Travel Technology - I looking for a safe for my home
Apr 2, 07, 10:20 pm
With all of my electronics and other paper valuables such as birth certificates and etc etc. I need a safe.
What would you recommend? I'm not even sure where to begin. I would think bigger and heavier is better?
Apr 2, 07, 10:41 pm
They all list their fire rating- how long the house can burn around them before the heat gets inside to the papers and disintegrates them. Typical is around 45 minutes to an hour and a half, IIRC.
Look at it in the store. Try the lock and see if it is easy or hard for you to work. Some have holes (with plugs covering the holes) in the bottom, so you can run long bolts through them and bolt them to your floor.
With the ones with electronic locks, figure out what happens if the battery goes dead- will the combo be saved, how hard will it be to open it?
Compare internal space to the papers you have to put in it. If the max size of an unfolded sheet is 10", and you need to put 11"/A4 docs in there, you'll have to fold them. Is that an issue for you?
Apr 2, 07, 10:44 pm
You should think about what you want from the safe, since that will help you narrow it down. Are you just trying to keep other people from getting in? Do you want it to be fireproof? For how long? How much do you want to be able to store?
Pretty much anything other than the fridge sized safes are at risk for getting removed in a burglary, unless, as Gargoyle mentioned, it's bolted in your floor. Even then, though, if you're out of town, the crooks could have quite a bit of time to get it unbolted.
There are commercially rated safes and non-commercial safes. Commercially rated safes meet the requirements set by insurance companies to be able to insure businesses -- or for businesses to get a better insurance rate by having the safe. Generally, a safe receives a commercial rating if it meets certain fire proofing standards, as well as standards related to how long it would take for a burglar to break into it.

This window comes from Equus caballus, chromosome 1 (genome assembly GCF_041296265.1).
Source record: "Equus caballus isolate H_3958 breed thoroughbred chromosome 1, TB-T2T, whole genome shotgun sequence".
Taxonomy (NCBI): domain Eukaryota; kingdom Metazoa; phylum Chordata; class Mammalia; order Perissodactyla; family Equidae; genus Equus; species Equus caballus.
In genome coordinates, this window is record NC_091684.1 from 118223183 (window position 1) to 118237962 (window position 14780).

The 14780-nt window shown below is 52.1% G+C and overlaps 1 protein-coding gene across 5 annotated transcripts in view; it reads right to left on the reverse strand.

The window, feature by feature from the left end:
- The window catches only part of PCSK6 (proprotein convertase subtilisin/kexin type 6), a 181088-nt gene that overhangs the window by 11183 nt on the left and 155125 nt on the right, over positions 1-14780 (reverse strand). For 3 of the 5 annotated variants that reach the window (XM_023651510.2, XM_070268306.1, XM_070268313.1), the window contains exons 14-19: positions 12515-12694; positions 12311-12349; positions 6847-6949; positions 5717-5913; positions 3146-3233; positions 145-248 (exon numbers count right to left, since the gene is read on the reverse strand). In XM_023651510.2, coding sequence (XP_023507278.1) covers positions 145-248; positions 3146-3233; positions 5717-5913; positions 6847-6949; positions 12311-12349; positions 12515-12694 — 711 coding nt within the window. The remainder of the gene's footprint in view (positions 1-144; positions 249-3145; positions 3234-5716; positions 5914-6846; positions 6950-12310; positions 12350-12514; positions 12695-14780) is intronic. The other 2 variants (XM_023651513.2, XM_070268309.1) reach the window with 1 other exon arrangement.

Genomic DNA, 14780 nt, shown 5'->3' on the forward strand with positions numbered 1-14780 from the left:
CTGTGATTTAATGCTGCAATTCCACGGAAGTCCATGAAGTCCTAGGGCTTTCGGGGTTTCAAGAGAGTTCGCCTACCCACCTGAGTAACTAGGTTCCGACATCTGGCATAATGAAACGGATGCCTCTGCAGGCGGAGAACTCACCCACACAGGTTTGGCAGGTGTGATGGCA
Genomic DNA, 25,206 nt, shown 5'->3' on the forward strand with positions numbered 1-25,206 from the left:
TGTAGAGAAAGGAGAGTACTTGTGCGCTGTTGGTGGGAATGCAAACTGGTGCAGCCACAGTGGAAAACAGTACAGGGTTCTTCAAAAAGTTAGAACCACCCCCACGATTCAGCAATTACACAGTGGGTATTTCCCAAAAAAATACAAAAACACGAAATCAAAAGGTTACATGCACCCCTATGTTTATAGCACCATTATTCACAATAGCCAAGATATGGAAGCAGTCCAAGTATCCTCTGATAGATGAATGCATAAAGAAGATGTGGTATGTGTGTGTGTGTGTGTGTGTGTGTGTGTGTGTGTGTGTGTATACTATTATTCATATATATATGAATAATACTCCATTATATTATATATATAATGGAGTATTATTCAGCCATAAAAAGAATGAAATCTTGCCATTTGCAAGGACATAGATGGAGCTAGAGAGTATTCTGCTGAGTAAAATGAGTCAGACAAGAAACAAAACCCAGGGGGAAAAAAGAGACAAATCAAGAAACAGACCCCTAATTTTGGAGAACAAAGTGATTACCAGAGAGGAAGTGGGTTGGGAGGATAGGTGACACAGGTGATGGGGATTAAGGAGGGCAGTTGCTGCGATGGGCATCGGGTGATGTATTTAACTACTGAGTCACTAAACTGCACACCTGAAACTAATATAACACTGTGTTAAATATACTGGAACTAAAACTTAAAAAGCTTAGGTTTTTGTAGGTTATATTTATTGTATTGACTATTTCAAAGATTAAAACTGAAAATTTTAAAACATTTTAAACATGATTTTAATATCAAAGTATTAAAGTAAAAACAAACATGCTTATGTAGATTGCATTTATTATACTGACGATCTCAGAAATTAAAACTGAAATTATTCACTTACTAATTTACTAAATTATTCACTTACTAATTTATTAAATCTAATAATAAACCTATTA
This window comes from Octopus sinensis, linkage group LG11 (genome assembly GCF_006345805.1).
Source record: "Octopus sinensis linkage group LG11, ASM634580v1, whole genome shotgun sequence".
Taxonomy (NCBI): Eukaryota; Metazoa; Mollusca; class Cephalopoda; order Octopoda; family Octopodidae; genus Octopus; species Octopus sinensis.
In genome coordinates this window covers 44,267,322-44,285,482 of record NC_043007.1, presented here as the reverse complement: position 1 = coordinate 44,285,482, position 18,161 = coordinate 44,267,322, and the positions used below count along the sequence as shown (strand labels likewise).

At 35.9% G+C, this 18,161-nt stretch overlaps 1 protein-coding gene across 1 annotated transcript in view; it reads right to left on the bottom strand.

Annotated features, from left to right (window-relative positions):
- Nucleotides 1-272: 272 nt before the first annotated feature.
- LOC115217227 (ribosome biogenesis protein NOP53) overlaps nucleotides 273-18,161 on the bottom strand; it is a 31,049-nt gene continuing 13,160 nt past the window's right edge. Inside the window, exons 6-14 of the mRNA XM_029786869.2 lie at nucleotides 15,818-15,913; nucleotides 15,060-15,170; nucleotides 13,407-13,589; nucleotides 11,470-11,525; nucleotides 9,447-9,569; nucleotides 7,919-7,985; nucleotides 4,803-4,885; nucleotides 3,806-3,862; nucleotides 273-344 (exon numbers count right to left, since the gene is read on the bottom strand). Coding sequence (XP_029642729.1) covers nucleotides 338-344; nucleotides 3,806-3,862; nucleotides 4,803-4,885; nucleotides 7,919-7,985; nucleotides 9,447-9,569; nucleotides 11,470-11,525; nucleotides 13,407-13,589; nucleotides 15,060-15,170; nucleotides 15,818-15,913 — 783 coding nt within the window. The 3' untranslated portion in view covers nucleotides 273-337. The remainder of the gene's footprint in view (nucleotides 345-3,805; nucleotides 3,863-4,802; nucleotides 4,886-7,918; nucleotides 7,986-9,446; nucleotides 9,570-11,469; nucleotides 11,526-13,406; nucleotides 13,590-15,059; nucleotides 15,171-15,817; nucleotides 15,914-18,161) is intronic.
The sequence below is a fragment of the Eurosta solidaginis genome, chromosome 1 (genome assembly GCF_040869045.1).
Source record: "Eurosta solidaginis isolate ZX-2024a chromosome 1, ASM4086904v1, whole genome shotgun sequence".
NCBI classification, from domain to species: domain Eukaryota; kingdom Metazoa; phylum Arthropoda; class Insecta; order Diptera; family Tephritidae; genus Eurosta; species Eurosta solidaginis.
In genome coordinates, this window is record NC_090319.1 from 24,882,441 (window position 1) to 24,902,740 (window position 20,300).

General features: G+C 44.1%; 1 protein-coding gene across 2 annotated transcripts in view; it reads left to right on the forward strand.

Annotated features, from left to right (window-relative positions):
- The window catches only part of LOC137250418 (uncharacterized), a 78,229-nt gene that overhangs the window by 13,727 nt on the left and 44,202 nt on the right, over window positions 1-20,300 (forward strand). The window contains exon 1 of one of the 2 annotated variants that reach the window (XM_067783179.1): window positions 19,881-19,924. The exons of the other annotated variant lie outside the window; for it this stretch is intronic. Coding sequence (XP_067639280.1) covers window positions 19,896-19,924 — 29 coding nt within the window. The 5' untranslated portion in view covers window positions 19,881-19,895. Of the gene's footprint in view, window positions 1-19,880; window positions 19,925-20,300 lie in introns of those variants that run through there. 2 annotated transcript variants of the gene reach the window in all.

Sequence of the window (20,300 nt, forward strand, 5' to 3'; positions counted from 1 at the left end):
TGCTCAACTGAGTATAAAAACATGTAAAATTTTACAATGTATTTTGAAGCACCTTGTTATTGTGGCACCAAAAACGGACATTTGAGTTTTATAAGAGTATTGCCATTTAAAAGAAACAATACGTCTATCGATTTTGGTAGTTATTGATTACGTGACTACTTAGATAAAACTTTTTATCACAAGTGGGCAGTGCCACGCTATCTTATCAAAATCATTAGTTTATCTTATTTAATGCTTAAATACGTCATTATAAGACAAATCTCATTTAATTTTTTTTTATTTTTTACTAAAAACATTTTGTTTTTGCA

One other thing you could do to protect sensitive material, such as paper and computer backups, is to put one safe inside another safe.
Most safes that are out there are more about looking secure than actually being secure. If searching for the best safe out there it pays to research thoroughly. If your requirements are less extensive, go with whatever Costco has.
People use safes for protecting everything from guns to precious metals and jewelry to cash to personal documents and backup media. What you need really depends on what you're protecting. Valuables require something difficult to haul away. Personal documents and backups primarily require fire protection.
Apr 2, 07, 11:59 pm
I very much recommend cutting a hole in your concrete basement floor and installing an in floor safe that is seated in concrete. These things are actually quite cheap, fairly easy to put in, and have are virtually impossible to remove/steal. Make sure you get one that is waterproof as well as firesafe if you live in an area where your basement can possibly get flooded.
I've personally installed an in floor safe in the side of a concrete wall, still several feet below the surface and prefer this better. It is a little trickier to install and technically aren't quite as safe but I think they are a lot better than any freestanding safe you can buy.
Apr 3, 07, 12:39 am
As an alternative, you can get a safe at a bank. They are reasonably priced but two of the most obvious drawbacks are that you need to go to your bank to get your items and that the safe is only available during bank hours.
Apr 3, 07, 12:11 pm
get a safety deposit box for papers. just get a fireproof file cabnet and a decent insurance policy for your electronics. save the receipts, and take pictures of them.
the hole in concrete works, unless your basement floods, but they are not very big. certainly not going to hold all the electronics of a person who worries about them.
one morning I arrived at my business to find a huge (bigger than a doorway) hole in the side of my brick building. some very industrius group of people had chopped a hole in the wall, rolled the safe out and taken it away. it weighed over 1000 lbs, and probably close to 2000 lbs. mostly credit card charges and checks, and maybe a hundred or two dollars in cash. a lot of the cash was change and ones. I would have gladly paid them $200 to do that much productive work for me.
now, if you really want to store a lot of stuff, I have a safe in my current building thatI would like to sell. it is 7' high, 5' wide, and close to 3' deep. never been lifted, but would guess it to weigh 2000 lbs or maybe 3000 lbs.